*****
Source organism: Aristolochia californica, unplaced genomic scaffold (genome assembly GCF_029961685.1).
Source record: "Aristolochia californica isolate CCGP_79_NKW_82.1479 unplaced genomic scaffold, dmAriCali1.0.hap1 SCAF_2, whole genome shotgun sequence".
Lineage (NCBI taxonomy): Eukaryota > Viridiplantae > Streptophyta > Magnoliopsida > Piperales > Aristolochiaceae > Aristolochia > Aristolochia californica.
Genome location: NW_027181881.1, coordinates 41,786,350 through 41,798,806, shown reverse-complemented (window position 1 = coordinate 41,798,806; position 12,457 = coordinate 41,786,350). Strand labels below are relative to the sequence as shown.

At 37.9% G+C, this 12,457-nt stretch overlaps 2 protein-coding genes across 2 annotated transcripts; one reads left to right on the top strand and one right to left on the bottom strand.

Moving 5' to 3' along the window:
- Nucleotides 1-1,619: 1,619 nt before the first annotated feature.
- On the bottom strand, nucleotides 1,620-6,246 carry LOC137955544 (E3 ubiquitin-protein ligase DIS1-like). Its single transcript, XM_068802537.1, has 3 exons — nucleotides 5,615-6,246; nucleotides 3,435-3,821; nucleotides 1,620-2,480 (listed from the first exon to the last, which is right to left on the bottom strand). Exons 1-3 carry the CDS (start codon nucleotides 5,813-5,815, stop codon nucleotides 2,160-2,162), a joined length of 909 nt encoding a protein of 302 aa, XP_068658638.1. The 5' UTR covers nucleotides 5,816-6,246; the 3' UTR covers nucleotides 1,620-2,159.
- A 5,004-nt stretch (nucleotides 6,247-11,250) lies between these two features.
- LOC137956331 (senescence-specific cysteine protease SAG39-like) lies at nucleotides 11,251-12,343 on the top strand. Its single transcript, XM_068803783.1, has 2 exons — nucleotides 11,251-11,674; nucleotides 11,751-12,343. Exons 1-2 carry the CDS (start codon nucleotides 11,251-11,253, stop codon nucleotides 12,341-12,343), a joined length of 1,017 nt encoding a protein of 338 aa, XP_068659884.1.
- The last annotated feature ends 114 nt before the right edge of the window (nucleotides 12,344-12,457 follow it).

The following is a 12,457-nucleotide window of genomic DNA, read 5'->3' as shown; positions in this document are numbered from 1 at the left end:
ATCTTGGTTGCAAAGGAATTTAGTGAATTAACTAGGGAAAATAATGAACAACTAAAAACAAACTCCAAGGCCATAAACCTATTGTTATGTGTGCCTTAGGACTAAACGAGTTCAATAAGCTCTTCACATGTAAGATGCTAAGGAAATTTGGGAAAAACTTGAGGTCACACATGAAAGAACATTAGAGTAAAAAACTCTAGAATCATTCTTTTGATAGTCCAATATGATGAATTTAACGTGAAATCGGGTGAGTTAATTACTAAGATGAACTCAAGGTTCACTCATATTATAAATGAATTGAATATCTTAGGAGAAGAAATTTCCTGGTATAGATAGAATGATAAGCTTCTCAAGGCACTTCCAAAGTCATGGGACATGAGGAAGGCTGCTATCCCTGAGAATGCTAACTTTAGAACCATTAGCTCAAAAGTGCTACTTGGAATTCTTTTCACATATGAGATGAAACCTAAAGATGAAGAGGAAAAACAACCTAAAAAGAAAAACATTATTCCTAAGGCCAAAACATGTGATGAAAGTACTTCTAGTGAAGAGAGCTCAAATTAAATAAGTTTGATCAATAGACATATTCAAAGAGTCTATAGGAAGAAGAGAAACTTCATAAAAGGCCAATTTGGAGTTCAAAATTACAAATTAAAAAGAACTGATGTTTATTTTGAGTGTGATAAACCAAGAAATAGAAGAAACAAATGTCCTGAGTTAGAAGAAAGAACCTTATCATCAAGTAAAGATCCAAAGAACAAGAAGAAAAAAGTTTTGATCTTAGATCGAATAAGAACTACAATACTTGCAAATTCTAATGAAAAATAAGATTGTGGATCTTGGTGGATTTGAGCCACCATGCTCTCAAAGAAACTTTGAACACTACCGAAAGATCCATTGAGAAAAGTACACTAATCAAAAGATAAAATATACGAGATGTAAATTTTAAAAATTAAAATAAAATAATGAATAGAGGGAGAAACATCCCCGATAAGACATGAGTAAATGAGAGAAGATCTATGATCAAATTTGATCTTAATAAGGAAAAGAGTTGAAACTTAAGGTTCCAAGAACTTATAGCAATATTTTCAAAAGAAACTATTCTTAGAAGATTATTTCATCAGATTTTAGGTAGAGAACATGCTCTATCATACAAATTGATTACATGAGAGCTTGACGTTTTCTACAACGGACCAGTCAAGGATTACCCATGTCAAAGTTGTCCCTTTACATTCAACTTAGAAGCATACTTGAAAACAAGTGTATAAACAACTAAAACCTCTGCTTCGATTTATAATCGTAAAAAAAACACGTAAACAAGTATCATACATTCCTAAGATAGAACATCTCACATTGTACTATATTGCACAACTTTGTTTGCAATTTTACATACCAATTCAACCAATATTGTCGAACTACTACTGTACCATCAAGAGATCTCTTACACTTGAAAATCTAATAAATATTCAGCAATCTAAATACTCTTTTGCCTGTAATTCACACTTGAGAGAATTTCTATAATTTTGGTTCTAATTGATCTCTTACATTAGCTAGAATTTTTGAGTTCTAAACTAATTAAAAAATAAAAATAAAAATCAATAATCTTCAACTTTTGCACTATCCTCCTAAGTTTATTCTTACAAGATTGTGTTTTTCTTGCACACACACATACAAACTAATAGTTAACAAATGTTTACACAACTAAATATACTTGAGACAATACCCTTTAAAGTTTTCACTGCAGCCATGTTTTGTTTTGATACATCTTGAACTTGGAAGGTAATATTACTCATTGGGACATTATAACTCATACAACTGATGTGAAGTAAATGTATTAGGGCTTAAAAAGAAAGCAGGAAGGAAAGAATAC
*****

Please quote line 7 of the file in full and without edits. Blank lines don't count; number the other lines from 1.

- Nucleotides 1-1,619: 1,619 nt before the first annotated feature.